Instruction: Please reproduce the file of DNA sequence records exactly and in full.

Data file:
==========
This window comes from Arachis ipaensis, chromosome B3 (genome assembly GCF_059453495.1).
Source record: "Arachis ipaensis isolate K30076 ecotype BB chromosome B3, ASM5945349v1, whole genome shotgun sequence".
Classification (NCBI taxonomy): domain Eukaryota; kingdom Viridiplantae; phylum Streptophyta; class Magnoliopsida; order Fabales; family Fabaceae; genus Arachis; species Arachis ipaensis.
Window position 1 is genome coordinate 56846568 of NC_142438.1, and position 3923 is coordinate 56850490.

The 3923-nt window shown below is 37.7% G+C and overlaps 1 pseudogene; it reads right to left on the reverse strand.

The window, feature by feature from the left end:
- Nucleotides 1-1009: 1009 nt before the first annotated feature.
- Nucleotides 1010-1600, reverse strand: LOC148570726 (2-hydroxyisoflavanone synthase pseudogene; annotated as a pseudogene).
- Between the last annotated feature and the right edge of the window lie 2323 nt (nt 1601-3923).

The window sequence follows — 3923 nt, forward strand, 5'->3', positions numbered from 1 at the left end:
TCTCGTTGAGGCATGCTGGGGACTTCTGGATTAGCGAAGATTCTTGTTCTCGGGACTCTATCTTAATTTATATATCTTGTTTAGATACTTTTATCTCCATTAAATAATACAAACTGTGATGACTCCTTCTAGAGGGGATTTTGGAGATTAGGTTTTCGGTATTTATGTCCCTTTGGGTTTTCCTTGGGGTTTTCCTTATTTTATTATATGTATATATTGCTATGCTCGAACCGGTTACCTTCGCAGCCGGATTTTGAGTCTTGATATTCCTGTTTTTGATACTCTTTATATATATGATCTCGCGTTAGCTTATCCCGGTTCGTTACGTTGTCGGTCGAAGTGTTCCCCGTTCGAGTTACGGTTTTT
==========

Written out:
This window comes from Arachis ipaensis, chromosome B3 (genome assembly GCF_059453495.1).
Source record: "Arachis ipaensis isolate K30076 ecotype BB chromosome B3, ASM5945349v1, whole genome shotgun sequence".
Classification (NCBI taxonomy): domain Eukaryota; kingdom Viridiplantae; phylum Streptophyta; class Magnoliopsida; order Fabales; family Fabaceae; genus Arachis; species Arachis ipaensis.
Window position 1 is genome coordinate 56846568 of NC_142438.1, and position 3923 is coordinate 56850490.

The 3923-nt window shown below is 37.7% G+C and overlaps 1 pseudogene; it reads right to left on the reverse strand.

The window, feature by feature from the left end:
- Nucleotides 1-1009: 1009 nt before the first annotated feature.
- Nucleotides 1010-1600, reverse strand: LOC148570726 (2-hydroxyisoflavanone synthase pseudogene; annotated as a pseudogene).
- Between the last annotated feature and the right edge of the window lie 2323 nt (nt 1601-3923).

The window sequence follows — 3923 nt, forward strand, 5'->3', positions numbered from 1 at the left end:
TCTCGTTGAGGCATGCTGGGGACTTCTGGATTAGCGAAGATTCTTGTTCTCGGGACTCTATCTTAATTTATATATCTTGTTTAGATACTTTTATCTCCATTAAATAATACAAACTGTGATGACTCCTTCTAGAGGGGATTTTGGAGATTAGGTTTTCGGTATTTATGTCCCTTTGGGTTTTCCTTGGGGTTTTCCTTATTTTATTATATGTATATATTGCTATGCTCGAACCGGTTACCTTCGCAGCCGGATTTTGAGTCTTGATATTCCTGTTTTTGATACTCTTTATATATATGATCTCGCGTTAGCTTATCCCGGTTCGTTACGTTGTCGGTCGAAGTGTTCCCCGTTCGAGTTACGGTTTTT